There is another factor to this story. Germany used to rely on laborers from the former east-block countries like Hungry, Romania and Poland to boost its shortage of manual laborers within her own border. When the Berlin Wall went up in 1960, Germany was forced to find another source of laborers to make up for the loss of these east-block laborers who were no longer free to leave their countries. These laborers were found in the poor Muslim countries, especially Turkey.
Islam Floods Europe
Turkish people began to flood into Germany. This has caused some very large problems for the German society. Not only did these Turkish people bring their families along with them as is understandable, but in addition they brought their Islam religion, which has complicated matters in Germany.
Most European countries today are experiencing this same problem. Many of the middle class in Holland, for example, are leaving their country because of the fear of Islamic terrorists who have invaded their country. In Germany, large cities like Frankfurt, Dusseldorf, Hamburg and Berlin are largely populated by the Turks. There are sections of these cities that not even the police will enter for fear of losing their own lives.
Of course, as a tourist you would never realize that these problems exist. Germany is a still a beautiful country and kept very orderly. The villages, surrounding countryside with grape vineyards and picturesque mountains in Bavaria and the Black Forest areas are breathtakingly beautiful. The old villages are fairytale like.
But what lies beneath this outward appearance is not so fairytale like at all. In fact, it is becoming more and more threatening for many families to live there who are aware of the problems. In the Black Forest capital of Freiburg where we lived, there was a 40% crime rate among the Turks living there (in December of 2005).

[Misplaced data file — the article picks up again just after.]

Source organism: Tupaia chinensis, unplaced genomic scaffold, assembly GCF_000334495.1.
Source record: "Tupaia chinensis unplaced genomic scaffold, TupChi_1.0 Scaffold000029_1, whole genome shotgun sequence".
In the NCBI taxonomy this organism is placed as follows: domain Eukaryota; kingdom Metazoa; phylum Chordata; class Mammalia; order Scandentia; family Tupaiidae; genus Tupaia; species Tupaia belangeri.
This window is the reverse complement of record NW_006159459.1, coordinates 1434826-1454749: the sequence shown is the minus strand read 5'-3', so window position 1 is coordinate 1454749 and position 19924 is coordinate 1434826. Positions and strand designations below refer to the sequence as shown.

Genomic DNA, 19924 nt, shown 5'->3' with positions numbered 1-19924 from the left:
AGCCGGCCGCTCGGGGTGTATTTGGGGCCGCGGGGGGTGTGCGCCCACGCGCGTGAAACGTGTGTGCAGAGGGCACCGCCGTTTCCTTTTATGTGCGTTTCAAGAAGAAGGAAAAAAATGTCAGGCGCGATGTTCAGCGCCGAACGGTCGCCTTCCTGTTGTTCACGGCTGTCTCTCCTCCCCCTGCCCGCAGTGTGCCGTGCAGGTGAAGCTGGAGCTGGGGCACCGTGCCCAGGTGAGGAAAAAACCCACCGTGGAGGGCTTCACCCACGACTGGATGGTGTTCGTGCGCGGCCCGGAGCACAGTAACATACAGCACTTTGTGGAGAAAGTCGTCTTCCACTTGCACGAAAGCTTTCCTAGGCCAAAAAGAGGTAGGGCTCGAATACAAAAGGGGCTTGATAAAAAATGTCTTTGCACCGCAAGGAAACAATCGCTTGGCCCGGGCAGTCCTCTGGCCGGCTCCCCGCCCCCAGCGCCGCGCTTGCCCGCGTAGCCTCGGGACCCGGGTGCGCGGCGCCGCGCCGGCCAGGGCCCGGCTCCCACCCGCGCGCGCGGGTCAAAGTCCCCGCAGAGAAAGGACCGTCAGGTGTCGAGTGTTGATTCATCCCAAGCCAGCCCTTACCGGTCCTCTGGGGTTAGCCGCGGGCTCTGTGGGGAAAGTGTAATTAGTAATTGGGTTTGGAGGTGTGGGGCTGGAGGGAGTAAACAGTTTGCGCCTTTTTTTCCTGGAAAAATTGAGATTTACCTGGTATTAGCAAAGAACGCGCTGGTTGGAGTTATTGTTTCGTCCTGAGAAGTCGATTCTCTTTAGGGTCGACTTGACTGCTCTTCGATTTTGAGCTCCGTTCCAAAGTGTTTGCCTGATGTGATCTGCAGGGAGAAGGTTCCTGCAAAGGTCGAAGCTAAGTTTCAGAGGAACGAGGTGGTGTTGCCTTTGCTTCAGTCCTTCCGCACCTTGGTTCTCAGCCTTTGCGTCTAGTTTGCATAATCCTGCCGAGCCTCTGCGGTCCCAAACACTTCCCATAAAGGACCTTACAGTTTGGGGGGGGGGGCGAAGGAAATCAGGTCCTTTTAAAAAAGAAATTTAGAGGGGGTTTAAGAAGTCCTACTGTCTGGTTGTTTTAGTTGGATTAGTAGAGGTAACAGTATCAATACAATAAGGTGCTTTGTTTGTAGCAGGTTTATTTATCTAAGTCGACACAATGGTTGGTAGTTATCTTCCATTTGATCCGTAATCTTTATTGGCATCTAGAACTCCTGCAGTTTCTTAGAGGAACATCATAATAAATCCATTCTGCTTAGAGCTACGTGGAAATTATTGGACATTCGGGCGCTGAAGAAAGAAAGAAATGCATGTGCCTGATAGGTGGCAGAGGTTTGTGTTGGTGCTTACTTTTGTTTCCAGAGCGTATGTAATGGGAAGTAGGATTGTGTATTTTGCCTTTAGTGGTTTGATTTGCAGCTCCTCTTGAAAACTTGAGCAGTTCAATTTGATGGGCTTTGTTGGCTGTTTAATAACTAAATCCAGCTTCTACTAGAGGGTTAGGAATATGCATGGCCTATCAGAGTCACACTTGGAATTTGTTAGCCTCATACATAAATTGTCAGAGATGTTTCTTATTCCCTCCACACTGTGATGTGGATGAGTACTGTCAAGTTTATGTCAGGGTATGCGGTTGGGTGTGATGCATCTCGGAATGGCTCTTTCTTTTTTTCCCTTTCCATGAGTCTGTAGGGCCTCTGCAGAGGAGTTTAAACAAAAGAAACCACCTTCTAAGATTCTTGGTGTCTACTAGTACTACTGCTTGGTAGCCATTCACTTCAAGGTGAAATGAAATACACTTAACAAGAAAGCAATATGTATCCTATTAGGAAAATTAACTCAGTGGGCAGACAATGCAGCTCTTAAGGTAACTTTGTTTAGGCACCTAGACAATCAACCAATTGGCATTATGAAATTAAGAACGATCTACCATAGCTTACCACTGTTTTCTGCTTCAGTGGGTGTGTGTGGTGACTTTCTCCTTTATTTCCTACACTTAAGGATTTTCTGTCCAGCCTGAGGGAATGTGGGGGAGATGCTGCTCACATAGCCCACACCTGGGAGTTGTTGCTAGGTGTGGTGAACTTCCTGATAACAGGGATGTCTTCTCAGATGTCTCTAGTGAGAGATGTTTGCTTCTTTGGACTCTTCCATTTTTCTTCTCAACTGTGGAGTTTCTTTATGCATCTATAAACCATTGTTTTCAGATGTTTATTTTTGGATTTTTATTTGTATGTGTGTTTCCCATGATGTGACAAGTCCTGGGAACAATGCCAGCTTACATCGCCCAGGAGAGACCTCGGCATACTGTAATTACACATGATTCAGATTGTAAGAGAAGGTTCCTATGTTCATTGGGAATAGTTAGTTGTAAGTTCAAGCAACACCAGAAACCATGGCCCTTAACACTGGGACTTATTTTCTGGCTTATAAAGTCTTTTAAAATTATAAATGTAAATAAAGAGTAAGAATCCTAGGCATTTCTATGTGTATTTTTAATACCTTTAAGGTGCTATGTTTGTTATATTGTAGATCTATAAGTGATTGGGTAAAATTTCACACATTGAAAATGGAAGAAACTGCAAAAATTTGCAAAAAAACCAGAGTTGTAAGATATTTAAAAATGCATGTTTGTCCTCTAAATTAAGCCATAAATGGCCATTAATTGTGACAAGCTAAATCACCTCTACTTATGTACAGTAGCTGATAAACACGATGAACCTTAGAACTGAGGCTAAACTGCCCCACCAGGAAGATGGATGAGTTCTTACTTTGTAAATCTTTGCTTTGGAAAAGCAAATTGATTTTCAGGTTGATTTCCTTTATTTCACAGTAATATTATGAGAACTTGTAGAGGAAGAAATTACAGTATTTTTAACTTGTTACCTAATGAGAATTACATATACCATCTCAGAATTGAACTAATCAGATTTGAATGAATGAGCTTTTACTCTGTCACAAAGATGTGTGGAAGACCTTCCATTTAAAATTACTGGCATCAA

Another factor involved is that it had been traditional for families to live and work in the communities where they were born and raised. Today, more and more families are relocating to other areas due to their professions. It is not uncommon for families to leave Germany for jobs in other countries because of the global economy.
Yet another factor is that Christian schools in Germany are very few and far between. And since there is no Christian-based academic curriculum in the German language, the Christian schools that do exist use the same materials as do the public schools. (This creates a problem because the children return to their homes with a different belief system and moral standard than their Christian believing parents).
At home and in church these children hear a different message than they do in school, causing them to become confused. As things have developed, it is very difficult to establish a Christian school in Germany. The government usually does not allow it if one in the greater vicinity already exists. Today, there are less than 100 so-called Christian schools in all of Germany.
Still another factor is the low birth rate among the native citizenry. As a result, the government is looking for ways to lock into its borders the few children who are born in Germany by proposing such preposterous policies as for example that when the parents leave Germany to work in another country, they must leave their children behind to enable them to receive a German education — guaranteed to children according to the rights of the child.
One last factor is parental rights. Parental rights are embedded in the constitution. These rights empower the parents in many ways, basically allowing them to raise their children in their belief system and guiding them in their education. A complicating factor is that the state has the duty to take part in the children’s education by having to provide schools and to grant private schools. Today, since the German government signed on to the UN convention of the rights of a child, children’s rights that are not found in the constitution are trumping the constitutionally guaranteed rights of parents.
Taking all of these different factors into consideration, let us continue with our story of what is happening in Germany and especially in the area of German education.